Without masks, even the fully-vaccinated can play a part in spreading the COVID Delta variant

LOS ANGELES (KABC) -- As cases of the Delta variant continue to multiply, L.A. County health officials warn this newly-minted "Pandemic of the Unvaccinated" will start to take a dangerous turn.

At a Los Angeles City Council meeting, a resident during public comment noticed masks were largely absent.

"I just want to ask all of you, where are your masks?" the caller asked.

The question came up after the county health department "strongly" recommended people mask indoors in public places regardless of vaccination status. The reason is the increased spread of the far more contagious Delta variant.

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Health officials in Los Angeles County now strongly recommend that people wear masks indoors in public places - regardless of their vaccination status - to prevent the spread of the highly transmissible delta variant of the coronavirus.



"It's 50 to 60% more contagious than the Alpha variant which is 50 to 60% more contagious than the original," said Dr. Kenneth Kim with Ark Clinical Research in Long Beach.

Besides cases in L.A. County, Long Beach health officials have also identified the strain in their sampling.

Indoor masking is a precautionary measure because people who've been vaccinated are protected against the Delta variant.

"The fact that you got vaccinated should take away the fear that you're going to die from this or you're going to be hospitalized," Kim said.

But Kim, who is a principal investigator for the Johnson and Johnson vaccine, points out masking even among the fully-vaccinated can help prevent spread. Breakthrough infections, although rare and mild in those vaccinated, are more likely to occur which can infect those who are unvaccinated.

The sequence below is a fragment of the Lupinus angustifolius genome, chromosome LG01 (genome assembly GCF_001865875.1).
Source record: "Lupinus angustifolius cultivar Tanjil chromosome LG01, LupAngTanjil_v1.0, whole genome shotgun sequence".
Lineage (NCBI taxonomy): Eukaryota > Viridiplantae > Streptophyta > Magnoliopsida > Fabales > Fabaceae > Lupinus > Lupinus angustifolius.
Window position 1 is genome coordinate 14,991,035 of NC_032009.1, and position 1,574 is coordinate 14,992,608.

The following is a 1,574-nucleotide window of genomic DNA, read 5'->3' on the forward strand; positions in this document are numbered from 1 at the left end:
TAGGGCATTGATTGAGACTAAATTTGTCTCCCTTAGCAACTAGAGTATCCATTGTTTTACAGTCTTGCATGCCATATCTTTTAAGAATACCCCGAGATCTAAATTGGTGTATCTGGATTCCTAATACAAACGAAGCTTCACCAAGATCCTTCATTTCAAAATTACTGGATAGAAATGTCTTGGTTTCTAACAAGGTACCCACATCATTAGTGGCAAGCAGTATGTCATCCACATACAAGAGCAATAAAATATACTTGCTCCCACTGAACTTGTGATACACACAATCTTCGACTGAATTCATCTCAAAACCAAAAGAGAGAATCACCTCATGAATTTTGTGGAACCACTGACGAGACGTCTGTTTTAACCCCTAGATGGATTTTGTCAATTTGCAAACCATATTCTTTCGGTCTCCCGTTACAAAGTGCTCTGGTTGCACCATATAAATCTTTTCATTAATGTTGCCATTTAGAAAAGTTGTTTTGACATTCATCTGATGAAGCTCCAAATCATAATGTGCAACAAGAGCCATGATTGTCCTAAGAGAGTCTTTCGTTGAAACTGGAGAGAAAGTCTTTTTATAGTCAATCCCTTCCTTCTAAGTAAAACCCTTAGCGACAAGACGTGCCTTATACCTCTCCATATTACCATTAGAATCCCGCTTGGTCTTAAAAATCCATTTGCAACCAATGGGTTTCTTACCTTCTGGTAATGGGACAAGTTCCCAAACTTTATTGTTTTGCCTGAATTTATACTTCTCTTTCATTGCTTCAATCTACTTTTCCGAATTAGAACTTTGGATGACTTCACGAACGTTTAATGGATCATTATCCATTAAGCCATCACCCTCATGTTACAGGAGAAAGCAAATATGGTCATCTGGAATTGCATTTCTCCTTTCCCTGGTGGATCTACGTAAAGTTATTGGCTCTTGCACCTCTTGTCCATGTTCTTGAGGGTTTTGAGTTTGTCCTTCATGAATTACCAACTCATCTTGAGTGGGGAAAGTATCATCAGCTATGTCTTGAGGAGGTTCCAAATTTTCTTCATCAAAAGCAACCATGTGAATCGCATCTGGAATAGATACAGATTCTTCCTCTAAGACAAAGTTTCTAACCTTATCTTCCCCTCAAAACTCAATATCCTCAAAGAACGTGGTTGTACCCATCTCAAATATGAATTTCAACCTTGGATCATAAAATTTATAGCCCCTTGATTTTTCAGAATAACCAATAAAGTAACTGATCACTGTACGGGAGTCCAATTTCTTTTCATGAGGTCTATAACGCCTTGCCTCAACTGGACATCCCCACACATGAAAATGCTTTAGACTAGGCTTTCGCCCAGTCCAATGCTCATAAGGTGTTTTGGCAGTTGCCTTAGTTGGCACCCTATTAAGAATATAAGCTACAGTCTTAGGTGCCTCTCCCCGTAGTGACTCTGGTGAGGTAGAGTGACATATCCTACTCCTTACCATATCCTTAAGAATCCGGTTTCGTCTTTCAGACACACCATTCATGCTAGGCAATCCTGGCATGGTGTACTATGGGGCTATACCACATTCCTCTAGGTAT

Delta variant of COVID-19 a rising concern in Los Angeles County
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While overall COVID-19 rates remain relatively low in Southern California amid continuing vaccination efforts, officials are increasingly worried about a growing threat from the delta variant.



"When you go to a large gathering where there are lots of people, the chances of someone carrying the virus asymptomatically and transmitting it is higher," he said.

New Moderna preliminary lab data shows its vaccine will likely hold up against the Delta variant. Johnson and Johnson's efficacy, although not as high as mRNA vaccines, still protects. Yet, some doctors have suggested J&J recipients boost their immunity with an mRNA dose. Experts advise that now is not the time to experiment.

"I don't think we should be panicking nor should we be running off and getting a second vaccine. I think we should just watch and see," Kim said.

He said right now the unvaccinated should be the most worried about the Delta variant.

"It is slightly more lethal than the original virus. So you're just putting yourself at risk and there's no reason to do that." he said.



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